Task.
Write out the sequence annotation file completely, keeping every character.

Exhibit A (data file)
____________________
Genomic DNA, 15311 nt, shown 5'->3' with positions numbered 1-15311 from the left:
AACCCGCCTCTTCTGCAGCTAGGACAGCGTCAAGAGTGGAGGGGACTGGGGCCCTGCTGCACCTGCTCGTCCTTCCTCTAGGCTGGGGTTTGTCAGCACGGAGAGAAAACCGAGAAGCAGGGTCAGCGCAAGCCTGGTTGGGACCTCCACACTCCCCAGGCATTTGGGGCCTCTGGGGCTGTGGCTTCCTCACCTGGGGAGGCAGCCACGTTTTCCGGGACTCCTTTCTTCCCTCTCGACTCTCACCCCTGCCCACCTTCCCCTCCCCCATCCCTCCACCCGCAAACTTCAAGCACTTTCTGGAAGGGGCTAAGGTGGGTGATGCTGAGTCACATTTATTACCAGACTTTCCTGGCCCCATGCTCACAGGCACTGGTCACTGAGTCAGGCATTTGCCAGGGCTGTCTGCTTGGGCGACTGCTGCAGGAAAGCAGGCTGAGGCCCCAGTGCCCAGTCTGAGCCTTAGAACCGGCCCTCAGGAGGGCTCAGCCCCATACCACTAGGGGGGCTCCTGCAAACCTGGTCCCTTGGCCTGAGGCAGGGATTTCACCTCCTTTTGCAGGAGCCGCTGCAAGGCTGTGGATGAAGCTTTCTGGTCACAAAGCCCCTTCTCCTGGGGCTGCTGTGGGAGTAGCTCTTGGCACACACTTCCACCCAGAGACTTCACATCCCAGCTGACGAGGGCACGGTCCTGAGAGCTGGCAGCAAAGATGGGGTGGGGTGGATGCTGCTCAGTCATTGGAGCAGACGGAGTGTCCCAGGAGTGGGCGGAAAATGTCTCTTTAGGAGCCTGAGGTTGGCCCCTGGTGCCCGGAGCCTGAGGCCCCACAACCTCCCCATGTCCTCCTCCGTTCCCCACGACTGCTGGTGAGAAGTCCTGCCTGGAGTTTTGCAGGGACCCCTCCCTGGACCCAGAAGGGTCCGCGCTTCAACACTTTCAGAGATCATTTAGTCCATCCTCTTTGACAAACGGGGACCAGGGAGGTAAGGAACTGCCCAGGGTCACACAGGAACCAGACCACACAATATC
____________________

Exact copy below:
Genomic DNA, 15311 nt, shown 5'->3' with positions numbered 1-15311 from the left:
AACCCGCCTCTTCTGCAGCTAGGACAGCGTCAAGAGTGGAGGGGACTGGGGCCCTGCTGCACCTGCTCGTCCTTCCTCTAGGCTGGGGTTTGTCAGCACGGAGAGAAAACCGAGAAGCAGGGTCAGCGCAAGCCTGGTTGGGACCTCCACACTCCCCAGGCATTTGGGGCCTCTGGGGCTGTGGCTTCCTCACCTGGGGAGGCAGCCACGTTTTCCGGGACTCCTTTCTTCCCTCTCGACTCTCACCCCTGCCCACCTTCCCCTCCCCCATCCCTCCACCCGCAAACTTCAAGCACTTTCTGGAAGGGGCTAAGGTGGGTGATGCTGAGTCACATTTATTACCAGACTTTCCTGGCCCCATGCTCACAGGCACTGGTCACTGAGTCAGGCATTTGCCAGGGCTGTCTGCTTGGGCGACTGCTGCAGGAAAGCAGGCTGAGGCCCCAGTGCCCAGTCTGAGCCTTAGAACCGGCCCTCAGGAGGGCTCAGCCCCATACCACTAGGGGGGCTCCTGCAAACCTGGTCCCTTGGCCTGAGGCAGGGATTTCACCTCCTTTTGCAGGAGCCGCTGCAAGGCTGTGGATGAAGCTTTCTGGTCACAAAGCCCCTTCTCCTGGGGCTGCTGTGGGAGTAGCTCTTGGCACACACTTCCACCCAGAGACTTCACATCCCAGCTGACGAGGGCACGGTCCTGAGAGCTGGCAGCAAAGATGGGGTGGGGTGGATGCTGCTCAGTCATTGGAGCAGACGGAGTGTCCCAGGAGTGGGCGGAAAATGTCTCTTTAGGAGCCTGAGGTTGGCCCCTGGTGCCCGGAGCCTGAGGCCCCACAACCTCCCCATGTCCTCCTCCGTTCCCCACGACTGCTGGTGAGAAGTCCTGCCTGGAGTTTTGCAGGGACCCCTCCCTGGACCCAGAAGGGTCCGCGCTTCAACACTTTCAGAGATCATTTAGTCCATCCTCTTTGACAAACGGGGACCAGGGAGGTAAGGAACTGCCCAGGGTCACACAGGAACCAGACCACACAATATC